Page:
The Darkest Day

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It’s always darkest before the dawn,
at least, that’s what they tell me—
“Each new day brings resurrection.”

But to get there,
we must always move
through the dark.

There are gifts to be found in darkness.
That, too, is true:
Rest, coolness, quiet.

But terrors hide out in its
creases and folds,
ever ready to worry and wound.

And darkness
in the middle of the day
is disquieting,
upsetting,
unusual.

On this day, the disquiet was deep;
terrible, in truth.
Creation cried out in disbelief.
How can this be?
The Word who spoke this sun,
disgraced, rejected,
impaled outside the city gates?

Ah, yes. Yes, indeed.

God’s enormous YES to
humankind’s repeated no’s.

And so, from the darkness of the garden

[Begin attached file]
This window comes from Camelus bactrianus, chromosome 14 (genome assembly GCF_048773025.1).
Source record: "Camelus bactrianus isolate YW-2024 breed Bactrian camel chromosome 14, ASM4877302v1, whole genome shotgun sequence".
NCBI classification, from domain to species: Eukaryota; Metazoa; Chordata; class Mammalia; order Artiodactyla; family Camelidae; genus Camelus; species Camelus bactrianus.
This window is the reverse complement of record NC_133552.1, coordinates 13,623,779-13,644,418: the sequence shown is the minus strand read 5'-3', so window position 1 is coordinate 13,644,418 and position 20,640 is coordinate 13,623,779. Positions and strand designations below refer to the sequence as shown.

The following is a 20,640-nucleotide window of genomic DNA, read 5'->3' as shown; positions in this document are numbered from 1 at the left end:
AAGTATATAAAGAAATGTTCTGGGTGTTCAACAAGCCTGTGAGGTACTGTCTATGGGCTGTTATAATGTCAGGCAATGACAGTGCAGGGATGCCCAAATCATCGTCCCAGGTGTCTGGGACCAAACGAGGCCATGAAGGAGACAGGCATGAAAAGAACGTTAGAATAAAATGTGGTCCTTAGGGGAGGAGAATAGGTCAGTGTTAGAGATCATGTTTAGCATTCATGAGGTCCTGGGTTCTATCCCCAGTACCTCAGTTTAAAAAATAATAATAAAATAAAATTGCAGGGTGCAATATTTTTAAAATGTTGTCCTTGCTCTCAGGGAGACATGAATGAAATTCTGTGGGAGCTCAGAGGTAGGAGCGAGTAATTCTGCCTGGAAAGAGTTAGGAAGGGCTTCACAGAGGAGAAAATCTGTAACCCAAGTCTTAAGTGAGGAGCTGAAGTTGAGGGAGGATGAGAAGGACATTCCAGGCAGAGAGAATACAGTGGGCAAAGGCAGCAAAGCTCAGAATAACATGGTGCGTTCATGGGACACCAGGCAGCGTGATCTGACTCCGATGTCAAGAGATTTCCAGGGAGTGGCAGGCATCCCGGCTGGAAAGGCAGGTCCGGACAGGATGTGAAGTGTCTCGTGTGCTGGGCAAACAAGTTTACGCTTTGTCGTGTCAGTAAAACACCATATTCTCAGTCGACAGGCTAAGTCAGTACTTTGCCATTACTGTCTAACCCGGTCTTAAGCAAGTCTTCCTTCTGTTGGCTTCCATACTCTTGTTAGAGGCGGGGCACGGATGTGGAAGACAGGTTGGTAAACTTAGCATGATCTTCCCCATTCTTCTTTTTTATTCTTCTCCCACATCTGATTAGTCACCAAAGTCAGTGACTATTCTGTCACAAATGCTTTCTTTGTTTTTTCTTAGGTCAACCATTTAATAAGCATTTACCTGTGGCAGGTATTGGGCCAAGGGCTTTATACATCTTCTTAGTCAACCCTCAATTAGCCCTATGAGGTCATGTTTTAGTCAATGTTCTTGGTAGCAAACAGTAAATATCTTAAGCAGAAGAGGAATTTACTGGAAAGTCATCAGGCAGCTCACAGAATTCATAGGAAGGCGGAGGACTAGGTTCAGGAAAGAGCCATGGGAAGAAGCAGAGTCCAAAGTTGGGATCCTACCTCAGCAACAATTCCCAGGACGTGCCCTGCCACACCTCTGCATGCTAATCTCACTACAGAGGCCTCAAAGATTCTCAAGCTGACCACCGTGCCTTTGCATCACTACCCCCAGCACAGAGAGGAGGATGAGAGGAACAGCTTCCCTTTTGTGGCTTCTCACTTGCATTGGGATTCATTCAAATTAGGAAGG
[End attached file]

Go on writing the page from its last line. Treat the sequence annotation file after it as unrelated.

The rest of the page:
to the darkness at midday,
that Word walked right through
the worry and the wounds,
endured the terror,
bore the pain.

All for Love’s sake
All for Love’s sake.

Not to even the score,
not to satisfy the whims
of a harsh, mercurial deity,
with a gigantic ax to grind,
not to play some kind of
cosmic game of tit for tat.

This darkest day was
the necessary prelude
to the brightest dawn
this old earth has ever seen.

This darkest day and
that brightest dawn
are two halves of the same
magnificent truth:

we are loved;
we are free;
we are God’s.

The question is—
do we believe it?
And if we believe it,
can we live it?

Will we enter our own
dark seasons
with trust and hope,
steadily looking for the
dawn, that Light of Lights?

Will we whisper our own ‘yes’
right down into the darkness,
fully expecting to see
the shining glory
of that early morning Son?

 

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